4.56        Negative gearing is criticised on equity grounds:

We have argued that it is iniquitous. It is not spread fairly and it really represents one of the starkest contrasts in the Australian taxation system.[55]

4.57        This leads to suggestions to cap it.

...there should be caps. There should not be unlimited access. Millionaires and billionaires should not be able to access it, and you should not be able to access it on your 20th investment property. There should be limits to it.[56]

4.58        Master Builders Australia defend negative gearing as 'part of a modern tax system'.[57] Table 4.3 shows that tax systems in a number of modern economies do not allow, or restrict, negative gearing.

4.59        The Real Estate Institute of Tasmania claimed that 60 per cent of those using negative gearing 'are your mum and dad investors—normal Australians—not the rich and wealthy'.[58] While investors owning rental properties may be 'normal', they may also be more affluent than the average taxpayer.

4.60        A number of witnesses point out, correctly, that negative gearing also applies to other investments such as purchases of shares.[59] However negative gearing seems to be used a lot more for housing than for investment in other assets, with some recent estimates suggesting that a third of investors in housing claim they are making losses. In many cases, when the rental property is initially bought, the investor expects to make such a loss but hopes that (concessionally taxed) capital gains will mean the undertaking becomes profitable. As noted above, in Australia housing investors routinely make an aggregate loss, while in other countries they generally make an aggregate profit.[60]

4.61        The most common argument by supporters of negative gearing (and capital gains tax concessions) is that it increases the supply of rental accommodation and keeps rents lower than they otherwise might be.[61] FaHCSIA stated that 'the taxation provision for negative gearing has demonstrably increased the amount of rental housing that is available in the broader market', but under later questioning, acknowledged that 'we do not have any information from our own sources' to support this and made references to work by the Australian Housing and Urban Research Institute.[62]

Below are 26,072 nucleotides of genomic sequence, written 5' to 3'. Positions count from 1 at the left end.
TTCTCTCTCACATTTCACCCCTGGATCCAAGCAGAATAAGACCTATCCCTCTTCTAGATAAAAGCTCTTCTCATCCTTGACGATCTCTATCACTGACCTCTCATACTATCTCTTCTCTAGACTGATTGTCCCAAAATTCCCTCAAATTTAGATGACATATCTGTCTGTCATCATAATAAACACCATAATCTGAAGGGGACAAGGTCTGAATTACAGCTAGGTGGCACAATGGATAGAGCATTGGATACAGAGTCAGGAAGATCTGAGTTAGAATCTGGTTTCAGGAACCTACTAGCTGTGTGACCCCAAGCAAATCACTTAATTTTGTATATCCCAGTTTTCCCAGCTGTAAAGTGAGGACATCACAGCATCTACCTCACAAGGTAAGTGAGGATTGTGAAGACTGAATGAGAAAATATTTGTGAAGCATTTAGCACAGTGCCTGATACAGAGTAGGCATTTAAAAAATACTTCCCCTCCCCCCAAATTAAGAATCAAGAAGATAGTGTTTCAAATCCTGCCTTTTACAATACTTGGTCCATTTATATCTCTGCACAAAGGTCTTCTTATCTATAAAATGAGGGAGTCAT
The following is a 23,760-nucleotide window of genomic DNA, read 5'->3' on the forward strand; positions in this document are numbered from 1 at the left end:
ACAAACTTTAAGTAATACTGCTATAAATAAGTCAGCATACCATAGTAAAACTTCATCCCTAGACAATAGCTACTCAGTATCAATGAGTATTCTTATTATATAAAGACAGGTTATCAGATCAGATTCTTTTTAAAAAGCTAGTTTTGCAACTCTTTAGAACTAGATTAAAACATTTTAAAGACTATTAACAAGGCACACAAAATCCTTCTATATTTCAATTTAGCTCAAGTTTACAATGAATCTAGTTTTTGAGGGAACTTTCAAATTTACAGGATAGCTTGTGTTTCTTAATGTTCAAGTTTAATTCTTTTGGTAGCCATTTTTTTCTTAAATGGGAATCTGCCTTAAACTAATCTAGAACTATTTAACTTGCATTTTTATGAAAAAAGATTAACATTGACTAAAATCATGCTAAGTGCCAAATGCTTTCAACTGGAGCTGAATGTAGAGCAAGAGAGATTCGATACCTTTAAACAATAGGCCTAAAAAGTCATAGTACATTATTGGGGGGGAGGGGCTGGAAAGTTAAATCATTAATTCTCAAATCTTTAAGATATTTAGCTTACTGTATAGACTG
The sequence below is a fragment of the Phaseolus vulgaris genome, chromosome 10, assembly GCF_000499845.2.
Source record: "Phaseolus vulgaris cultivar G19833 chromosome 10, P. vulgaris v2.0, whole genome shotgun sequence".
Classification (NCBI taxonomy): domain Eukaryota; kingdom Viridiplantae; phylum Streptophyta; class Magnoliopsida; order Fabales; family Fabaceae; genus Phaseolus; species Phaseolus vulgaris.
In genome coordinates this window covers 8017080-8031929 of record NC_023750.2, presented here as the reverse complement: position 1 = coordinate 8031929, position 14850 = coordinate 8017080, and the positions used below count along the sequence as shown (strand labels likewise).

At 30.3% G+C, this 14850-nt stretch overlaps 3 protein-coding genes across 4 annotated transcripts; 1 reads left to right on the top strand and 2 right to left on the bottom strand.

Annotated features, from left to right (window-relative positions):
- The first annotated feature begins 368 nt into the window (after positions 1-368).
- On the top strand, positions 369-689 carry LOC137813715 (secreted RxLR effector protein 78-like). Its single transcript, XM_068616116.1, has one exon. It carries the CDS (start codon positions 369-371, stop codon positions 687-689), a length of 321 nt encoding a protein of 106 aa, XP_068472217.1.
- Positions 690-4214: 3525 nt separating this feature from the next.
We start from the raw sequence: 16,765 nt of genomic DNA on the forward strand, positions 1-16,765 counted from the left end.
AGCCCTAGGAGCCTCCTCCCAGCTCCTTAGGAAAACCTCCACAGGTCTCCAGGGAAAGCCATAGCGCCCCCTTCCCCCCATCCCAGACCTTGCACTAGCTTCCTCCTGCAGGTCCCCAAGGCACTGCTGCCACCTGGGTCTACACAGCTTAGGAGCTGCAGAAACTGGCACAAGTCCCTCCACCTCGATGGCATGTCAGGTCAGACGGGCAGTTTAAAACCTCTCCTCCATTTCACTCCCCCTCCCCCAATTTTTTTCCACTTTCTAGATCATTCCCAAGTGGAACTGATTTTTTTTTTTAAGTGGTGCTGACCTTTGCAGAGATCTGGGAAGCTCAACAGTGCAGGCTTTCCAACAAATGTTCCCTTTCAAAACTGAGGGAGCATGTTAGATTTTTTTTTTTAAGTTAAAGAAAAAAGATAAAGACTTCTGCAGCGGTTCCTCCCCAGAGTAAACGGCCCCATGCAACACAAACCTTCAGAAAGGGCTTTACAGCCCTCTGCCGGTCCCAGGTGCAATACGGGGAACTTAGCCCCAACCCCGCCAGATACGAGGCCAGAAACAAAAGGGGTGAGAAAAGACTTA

4.62        It does seem to be the case that rental yields (ie rent as a proportion of the property price) on their own could be unattractive without the tax advantages. A common rule of thumb in the Australian real estate market is that a property that costs X thousand dollars will rent for about X dollars per week. This implies a gross yield of about 5 per cent. After deducting expenses such as maintenance, letting agents' fees and so on, net yields are lower, currently around 3 per cent. This is well below interest rates being paid by banks.

4.63        But a further reason advanced as to why these yields are low is that the tax advantages given to housing have led to house prices being bid up. On this argument, without these tax breaks, house prices would be lower, making rental yields attractive to investors without the tax breaks being required.

4.64        As noted above, negative gearing was restricted in July 1985 and restored in October 1987. Rents rose around the time it was restricted and its restoration was followed by an increase in the supply of rental housing. However, some argue this may have had more to do with the global stockmarket boom and crash occurring at the same times, initially attracting and then scaring investors away from shares – the main alternative investment asset to rental housing.[63]

4.65        Negative gearing is also seen as advantaging investors over owner-occupiers. One witness claimed it 'amounts in essence to much cheaper finance for investors versus home buyers'.[64]

4.66        Even if negative gearing encourages investment in rental property, many witnesses agreed 'the funds that go into negative gearing housing for rental do not go to modest or low-income rental'.[65] Two examples of this argument are: